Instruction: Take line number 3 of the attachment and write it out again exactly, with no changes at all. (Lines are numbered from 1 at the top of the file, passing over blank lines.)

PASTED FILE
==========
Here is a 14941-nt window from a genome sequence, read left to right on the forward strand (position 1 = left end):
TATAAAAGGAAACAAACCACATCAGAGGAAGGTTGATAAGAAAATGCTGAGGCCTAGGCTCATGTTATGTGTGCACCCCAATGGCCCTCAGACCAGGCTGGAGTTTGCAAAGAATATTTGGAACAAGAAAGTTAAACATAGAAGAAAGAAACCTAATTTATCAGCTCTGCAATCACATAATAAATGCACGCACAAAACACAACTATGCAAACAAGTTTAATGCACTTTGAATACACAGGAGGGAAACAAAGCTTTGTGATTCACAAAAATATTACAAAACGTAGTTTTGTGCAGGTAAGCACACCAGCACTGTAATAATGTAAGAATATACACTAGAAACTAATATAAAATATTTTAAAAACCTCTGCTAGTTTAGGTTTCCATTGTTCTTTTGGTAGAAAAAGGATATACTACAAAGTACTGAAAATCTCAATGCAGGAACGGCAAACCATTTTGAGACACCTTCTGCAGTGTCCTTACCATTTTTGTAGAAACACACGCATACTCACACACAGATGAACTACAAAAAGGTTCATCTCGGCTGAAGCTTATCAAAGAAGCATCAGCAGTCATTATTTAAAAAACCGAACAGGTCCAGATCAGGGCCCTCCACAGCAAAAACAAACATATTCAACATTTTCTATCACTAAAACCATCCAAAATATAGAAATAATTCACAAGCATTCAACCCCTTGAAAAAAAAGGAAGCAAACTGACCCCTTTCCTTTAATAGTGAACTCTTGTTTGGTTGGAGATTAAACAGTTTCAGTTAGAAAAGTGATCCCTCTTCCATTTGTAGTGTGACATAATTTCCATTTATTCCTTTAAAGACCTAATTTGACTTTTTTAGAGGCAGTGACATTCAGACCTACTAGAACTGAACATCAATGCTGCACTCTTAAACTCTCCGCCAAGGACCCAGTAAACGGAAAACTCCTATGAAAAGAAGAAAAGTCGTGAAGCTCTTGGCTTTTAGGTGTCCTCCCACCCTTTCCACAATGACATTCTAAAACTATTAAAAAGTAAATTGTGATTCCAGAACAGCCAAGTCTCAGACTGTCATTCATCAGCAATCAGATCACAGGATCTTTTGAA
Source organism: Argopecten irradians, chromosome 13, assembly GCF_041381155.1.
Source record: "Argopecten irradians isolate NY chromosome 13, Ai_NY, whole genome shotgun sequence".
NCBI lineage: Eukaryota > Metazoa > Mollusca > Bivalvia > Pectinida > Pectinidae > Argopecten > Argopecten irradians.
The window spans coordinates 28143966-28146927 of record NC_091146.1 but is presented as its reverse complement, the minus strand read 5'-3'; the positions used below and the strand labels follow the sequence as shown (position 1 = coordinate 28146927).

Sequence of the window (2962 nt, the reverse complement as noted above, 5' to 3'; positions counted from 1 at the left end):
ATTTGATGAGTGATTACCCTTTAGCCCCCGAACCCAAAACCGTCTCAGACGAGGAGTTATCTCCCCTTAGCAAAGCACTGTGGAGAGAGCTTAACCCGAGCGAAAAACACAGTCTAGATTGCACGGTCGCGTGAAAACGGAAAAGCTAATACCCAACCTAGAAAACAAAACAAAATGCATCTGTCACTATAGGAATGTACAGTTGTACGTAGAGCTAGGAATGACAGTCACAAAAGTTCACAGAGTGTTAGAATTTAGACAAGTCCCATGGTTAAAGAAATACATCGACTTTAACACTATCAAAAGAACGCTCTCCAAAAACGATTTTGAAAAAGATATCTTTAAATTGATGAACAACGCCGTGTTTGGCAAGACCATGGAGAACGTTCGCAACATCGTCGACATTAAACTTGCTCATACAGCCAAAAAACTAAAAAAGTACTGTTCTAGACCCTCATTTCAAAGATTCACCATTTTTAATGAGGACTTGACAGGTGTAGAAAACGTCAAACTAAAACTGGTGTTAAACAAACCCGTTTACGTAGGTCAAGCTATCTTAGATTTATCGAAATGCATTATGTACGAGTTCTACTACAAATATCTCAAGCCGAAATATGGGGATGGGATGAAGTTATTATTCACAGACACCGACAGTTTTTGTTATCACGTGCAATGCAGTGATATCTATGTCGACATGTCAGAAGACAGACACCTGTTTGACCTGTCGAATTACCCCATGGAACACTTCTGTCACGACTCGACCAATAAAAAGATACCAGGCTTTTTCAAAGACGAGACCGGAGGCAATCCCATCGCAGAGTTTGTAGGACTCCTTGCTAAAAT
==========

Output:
Source organism: Argopecten irradians, chromosome 13, assembly GCF_041381155.1.